What the conservatives are doing, in effect, is reading the establishment clause out of the Constitution, and turning almost every issue into a free-exercise case. In this reading, any denial of government benefits to a church can be seen as discrimination which amounts to a denial of free exercise—and the conservatives are making the same move with respect to individuals. Conservatives now cite the free-exercise clause to allow religious people to exempt themselves from obligations that are binding on all other citizens. This currently comes up most often in the context of people who want to discriminate against gay people as an expression of their religious beliefs.

RNS reports from the SoCal Secular Leadership Summit, where local secular groups get all networked and whatnot to more effectively collaborate and mobilize.

A bipartisan duo of U.S. Senators who increasingly seem like they’re each in the wrong party, Lisa Murkowski and Joe Manchin, co-write an op-ed to advocate for “responsible” measures to confront climate change:

There is no question that climate change is real or that human activities are driving much of it.

“Much.” Also, they don’t seem to be in favor of “those who support drastic, unattainable measures to reduce greenhouse-gas emissions.” Well, I mean, we should try attaining as much as we can, though, right?

In an act of equal parts lunacy and cruelty, a judge in Alabama (of course) is allowing a dude, one Ryan Magers, who impregnated a 16-year-old girl to wage a “wrongful death” suit against an abortion service provider and a pharmaceutical company on behalf of the six-week-old embryo. Jill Filipovic lays out the obvious insanity:

The ripple effects could be enormous. A “pro-life” victory here would give free rein to men like Ryan Magers, who allegedly coerced his teenage girlfriend into sex, allowing them even more control over those same girls’ reproductive lives and, by extension, their futures. A great many women and girls have sex with men who are abusive, controlling, or simply not men who they want to be tied to for the rest of their lives. A “pro-life” victory here would give any man jurisdiction over any woman with whom he has had sex.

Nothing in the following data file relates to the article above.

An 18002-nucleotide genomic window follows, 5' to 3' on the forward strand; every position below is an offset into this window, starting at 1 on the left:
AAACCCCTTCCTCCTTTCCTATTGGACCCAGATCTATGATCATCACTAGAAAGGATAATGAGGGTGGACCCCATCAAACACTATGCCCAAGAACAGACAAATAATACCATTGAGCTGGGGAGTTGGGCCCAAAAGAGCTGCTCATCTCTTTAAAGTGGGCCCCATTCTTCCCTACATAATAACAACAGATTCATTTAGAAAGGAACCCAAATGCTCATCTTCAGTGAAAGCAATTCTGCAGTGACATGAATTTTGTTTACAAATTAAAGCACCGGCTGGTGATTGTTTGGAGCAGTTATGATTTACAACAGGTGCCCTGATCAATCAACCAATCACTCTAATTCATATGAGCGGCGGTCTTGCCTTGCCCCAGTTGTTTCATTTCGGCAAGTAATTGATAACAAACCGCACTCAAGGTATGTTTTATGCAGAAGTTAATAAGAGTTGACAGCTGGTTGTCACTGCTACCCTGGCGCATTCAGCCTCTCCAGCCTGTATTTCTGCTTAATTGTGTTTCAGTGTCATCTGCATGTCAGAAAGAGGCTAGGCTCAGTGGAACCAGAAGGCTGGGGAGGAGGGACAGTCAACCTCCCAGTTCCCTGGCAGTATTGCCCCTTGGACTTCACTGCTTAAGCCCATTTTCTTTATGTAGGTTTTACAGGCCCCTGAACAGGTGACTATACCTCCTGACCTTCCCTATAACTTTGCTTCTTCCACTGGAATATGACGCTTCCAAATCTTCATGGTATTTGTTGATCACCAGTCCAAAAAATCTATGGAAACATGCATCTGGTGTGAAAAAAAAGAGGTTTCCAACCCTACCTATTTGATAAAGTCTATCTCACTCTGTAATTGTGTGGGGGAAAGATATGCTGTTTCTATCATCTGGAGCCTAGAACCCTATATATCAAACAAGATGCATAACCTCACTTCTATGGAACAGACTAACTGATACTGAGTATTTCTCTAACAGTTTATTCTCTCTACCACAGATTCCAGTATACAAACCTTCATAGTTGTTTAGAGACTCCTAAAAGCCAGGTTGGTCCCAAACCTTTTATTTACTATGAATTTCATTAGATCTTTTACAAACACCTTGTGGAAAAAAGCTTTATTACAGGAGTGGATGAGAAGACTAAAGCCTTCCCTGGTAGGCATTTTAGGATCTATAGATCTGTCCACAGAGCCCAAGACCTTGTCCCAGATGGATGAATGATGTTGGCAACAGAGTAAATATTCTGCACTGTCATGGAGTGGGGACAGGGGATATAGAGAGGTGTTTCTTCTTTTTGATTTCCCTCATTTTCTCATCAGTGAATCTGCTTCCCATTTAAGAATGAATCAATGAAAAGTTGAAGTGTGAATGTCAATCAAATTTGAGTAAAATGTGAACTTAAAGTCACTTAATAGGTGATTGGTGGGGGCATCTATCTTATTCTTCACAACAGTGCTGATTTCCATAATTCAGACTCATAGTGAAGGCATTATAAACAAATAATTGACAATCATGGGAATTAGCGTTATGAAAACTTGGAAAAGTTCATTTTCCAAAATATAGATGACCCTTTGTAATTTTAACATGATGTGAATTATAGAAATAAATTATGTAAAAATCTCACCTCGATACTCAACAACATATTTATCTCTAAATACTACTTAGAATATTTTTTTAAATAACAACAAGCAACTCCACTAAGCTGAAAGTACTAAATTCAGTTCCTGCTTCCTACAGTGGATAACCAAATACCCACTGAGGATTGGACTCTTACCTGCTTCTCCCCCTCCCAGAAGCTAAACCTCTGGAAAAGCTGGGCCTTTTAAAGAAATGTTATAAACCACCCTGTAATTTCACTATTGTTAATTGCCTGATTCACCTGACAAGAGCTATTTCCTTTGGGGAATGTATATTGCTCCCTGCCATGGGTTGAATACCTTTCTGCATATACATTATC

Canada is going to stop paying for homeopaths to practice their nonsense in Honduras, after being utterly embarrassed about it in the media.

Ruth Walker of the Eastern Iowa Atheists delivered an invocation before the Iowa State House:

Ideas that stand the tests of time are evidence-based, informed from the methods of science, always ready to change with further evidence. Practicing this helps to recognize good ideas from unexpected sources.

Jerry Coyne reviews Michael Behe’s new book advancing intelligent design, and as you can imagine, he thinks it’s really dumb.

Trump wants a Space Force, but doesn’t seem to want to fund things like, you know, science. Or even space science. Dennis Overbye reports that Congress goes ahead and bumps its funding anyway, and Trump signs it. Thus, a new lease on life for the James Webb Telescope and the “Wfirst” telescope.

Asteroids can be big jerks. Even if we go to all the trouble of blowing one up before it slams into us and kills us all, it might just go and put itself right back together like some supervillain.

Gwyneth Paltrow, apparently feeling the pressure of humiliation, decides to go for self-mockery with an appearance on SNL making fun of Goop. A little. It’s kid gloves.

Quote of the Day

Very self-serving, but you’ll understand. Look! It’s Stephen Fry!

 

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Linking to a story or webpage does not imply endorsement by Paul or CFI. Not every use of quotation marks is ironic or sarcastic, but it often is.